PSC3008 : Physiology of the Nervous System
- Offered for Year: 2017/18
- Module Leader(s): Professor Adrian Rees
- Lecturer: Dr Claudia Racca, Professor Stuart Baker, Professor Jenny Read, Professor Anya Hurlbert, Dr Evelyne Sernagor
- Practical Supervisor: Dr Gavin Clowry, Dr Angela Owen
- Owning School: Biomedical Sciences
- Teaching Location: Newcastle City Campus
|Semester 1 Credit Value:||30|
To understand the structure and function of the mammalian nervous system; the role of the nervous system in everyday life; and the experimental methods used to study it
This advanced module aims to develop the student's understanding of the mammalian nervous system, how it is organized and how it functions. The module builds on the introductory material covered at Stage 1 to provide the student with an overview of the principles of brain organization and developmental, before focusing on sensory systems (touch, vision and hearing), motor control and some cognitive brain functions such as learning and memory, sleep and emotional states. The importance of experimental evidence, how it is acquired and interpreted, is emphasised throughout the module. The lectures are supported by seminars, practical classes and group learning sessions.
Outline Of Syllabus
The module consists of sections on 1) the organisation and development of the nervous system; 2) scientific methods for neuroscience research; 3) somatosensation; 4) vision; 5) hearing; 6) motor system; 7) learning & memory; sleep.
|Scheduled Learning And Teaching Activities||Lecture||32||1:00||32:00||Lecture|
|Scheduled Learning And Teaching Activities||Practical||4||3:00||12:00||Practical|
|Scheduled Learning And Teaching Activities||Small group teaching||6||1:00||6:00||Seminar|
|Scheduled Learning And Teaching Activities||Small group teaching||1||2:00||2:00||Seminar|
|Scheduled Learning And Teaching Activities||Workshops||1||3:00||3:00||Presentations - assessed with feedback|
|Guided Independent Study||Reflective learning activity||1||3:00||3:00||On-line assessment and time allowed to view feedback|
|Guided Independent Study||Student-led group activity||1||18:00||18:00||Study group task|
|Guided Independent Study||Independent study||1||225:00||225:00||N/A|
Teaching Rationale And Relationship
Lectures convey information, scientific concepts and experimental evidence in a concise form (K1-K6, S2 & S4). Lectures give a concise overview of a topic providing students with an appropriate framework for their own further independent study using the references provided in the Module Study Guide (K1-K6, S1, S2 and S4).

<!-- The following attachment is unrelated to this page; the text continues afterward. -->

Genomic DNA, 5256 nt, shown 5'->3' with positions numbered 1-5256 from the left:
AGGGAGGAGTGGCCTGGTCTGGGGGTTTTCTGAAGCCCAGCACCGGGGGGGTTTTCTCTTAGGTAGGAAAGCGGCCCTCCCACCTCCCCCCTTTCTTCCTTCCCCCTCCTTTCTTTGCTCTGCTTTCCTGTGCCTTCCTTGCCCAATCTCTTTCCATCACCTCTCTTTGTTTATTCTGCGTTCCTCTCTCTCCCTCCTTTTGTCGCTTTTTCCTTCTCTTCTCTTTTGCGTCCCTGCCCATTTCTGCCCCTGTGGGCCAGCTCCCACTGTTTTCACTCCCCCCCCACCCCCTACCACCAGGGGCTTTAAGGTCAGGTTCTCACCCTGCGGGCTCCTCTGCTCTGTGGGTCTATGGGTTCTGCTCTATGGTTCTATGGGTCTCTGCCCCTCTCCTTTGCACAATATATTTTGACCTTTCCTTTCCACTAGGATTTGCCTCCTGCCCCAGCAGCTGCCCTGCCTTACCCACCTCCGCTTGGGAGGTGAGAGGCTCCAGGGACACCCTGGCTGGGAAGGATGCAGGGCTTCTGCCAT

Practical 1, Brain Anatomy, enables the student to appreciate key features of the organisation and structure of the real human brain in contrast to two dimensional schematic diagrams shown in text books (K1).
Practical 2 (Vision) and Practicals 3 and 4 (Hearing) enable students to appreciate key aspect of visual and auditory perception through direct experience of visual and auditory stimuli (K3-K4). Students also gain skills in using scientific software (S5).
Seminar 1 Analysis of a scientific paper. This seminar aids in the development of critical skills (S2 and S3) and problem solving. It provides an opportunity for informal discussion.
Seminar 2 teaches a key concept in sensory processing using a problem solving exercise (K3 & K4)
Seminars 3-4 support lectures in vision and hearing by providing an opportunity for troubleshooting difficult concepts, and providing an opportunity for discussion (K3 & K4).
Seminar 5 supports lectures in learning, memory and sleep and includes video presentations videos of patients with deficits in different brain areas and systems (K5 & K6).
Essay writing seminar. This helps students develop their approach to answering essay questions at honours level. The interactive session includes how to analyse questions, and how to plan and structure a clear and concise answer (S6).
Study Group presentations help students develop their team working and presentational skills (S1)
The in-course MCQ exam provides a test of acquired knowledge by the end of the module and the ability to synthesise information (K1-K6). It has a strong formative element and reinforces learning by providing immediate feedback on the student’s answers.
The format of resits will be determined by the Board of Examiners
|Written Examination||180||2||A||80||Four questions to be answered from a choice of eight. Two require 1 hr and two require 30 mins|
|Written exercise||1||M||20||Comprising; 3 Practicals worth 2.5% each, 1 Study group exercise worth, 7.5% and 1 MCQ worth 5%|
Assessment Rationale And Relationship
The examination essays will test the students’ understanding of the material learned in the module, examine their ability to integrate and explore the relationships between the various themes within the module, and test their ability to develop scientific arguments (K1- K6, S4). The practical assessments judge the students’ ability to conduct experiments, analyse and interpret experimental data in a scientific manner, and draw appropriate conclusions (S5). The study group exercise judges students’ ability to work as a team and helps them to develop and present their scientific knowledge and understanding using a variety of media. It provides an opportunity for nonverbal and kinaesthetic learners to exploit their skills (S1). The MCQ with feedback serves as a formative end of module test of knowledge and provides a springboard for revision.
- Reading List Website : rlo.ncl.ac.uk